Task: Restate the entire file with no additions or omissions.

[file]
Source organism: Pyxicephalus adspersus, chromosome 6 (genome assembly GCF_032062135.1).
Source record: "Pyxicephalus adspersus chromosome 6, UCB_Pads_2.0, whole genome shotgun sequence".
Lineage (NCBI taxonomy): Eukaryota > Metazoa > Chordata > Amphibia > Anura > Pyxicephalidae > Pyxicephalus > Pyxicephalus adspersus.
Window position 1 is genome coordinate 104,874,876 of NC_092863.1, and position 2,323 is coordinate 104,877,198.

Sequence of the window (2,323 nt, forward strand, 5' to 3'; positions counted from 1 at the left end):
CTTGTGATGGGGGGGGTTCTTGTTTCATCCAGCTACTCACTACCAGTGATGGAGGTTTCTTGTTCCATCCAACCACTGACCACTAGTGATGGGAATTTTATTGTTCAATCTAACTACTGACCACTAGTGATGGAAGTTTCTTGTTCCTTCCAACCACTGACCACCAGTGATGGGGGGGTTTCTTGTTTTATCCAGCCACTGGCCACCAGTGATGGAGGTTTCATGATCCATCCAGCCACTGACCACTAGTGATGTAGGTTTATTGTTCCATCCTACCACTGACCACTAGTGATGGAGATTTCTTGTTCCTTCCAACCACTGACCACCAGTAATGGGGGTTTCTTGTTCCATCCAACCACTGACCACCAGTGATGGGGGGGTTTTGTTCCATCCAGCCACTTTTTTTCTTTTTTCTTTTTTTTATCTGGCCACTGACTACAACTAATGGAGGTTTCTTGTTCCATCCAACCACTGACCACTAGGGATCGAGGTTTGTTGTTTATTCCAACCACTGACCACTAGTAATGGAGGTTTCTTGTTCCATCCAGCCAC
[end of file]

Source organism: Pyxicephalus adspersus, chromosome 6 (genome assembly GCF_032062135.1).
Source record: "Pyxicephalus adspersus chromosome 6, UCB_Pads_2.0, whole genome shotgun sequence".
Lineage (NCBI taxonomy): Eukaryota > Metazoa > Chordata > Amphibia > Anura > Pyxicephalidae > Pyxicephalus > Pyxicephalus adspersus.
Window position 1 is genome coordinate 104,874,876 of NC_092863.1, and position 2,323 is coordinate 104,877,198.

Sequence of the window (2,323 nt, forward strand, 5' to 3'; positions counted from 1 at the left end):
CTTGTGATGGGGGGGGTTCTTGTTTCATCCAGCTACTCACTACCAGTGATGGAGGTTTCTTGTTCCATCCAACCACTGACCACTAGTGATGGGAATTTTATTGTTCAATCTAACTACTGACCACTAGTGATGGAAGTTTCTTGTTCCTTCCAACCACTGACCACCAGTGATGGGGGGGTTTCTTGTTTTATCCAGCCACTGGCCACCAGTGATGGAGGTTTCATGATCCATCCAGCCACTGACCACTAGTGATGTAGGTTTATTGTTCCATCCTACCACTGACCACTAGTGATGGAGATTTCTTGTTCCTTCCAACCACTGACCACCAGTAATGGGGGTTTCTTGTTCCATCCAACCACTGACCACCAGTGATGGGGGGGTTTTGTTCCATCCAGCCACTTTTTTTCTTTTTTCTTTTTTTTATCTGGCCACTGACTACAACTAATGGAGGTTTCTTGTTCCATCCAACCACTGACCACTAGGGATCGAGGTTTGTTGTTTATTCCAACCACTGACCACTAGTAATGGAGGTTTCTTGTTCCATCCAGCCAC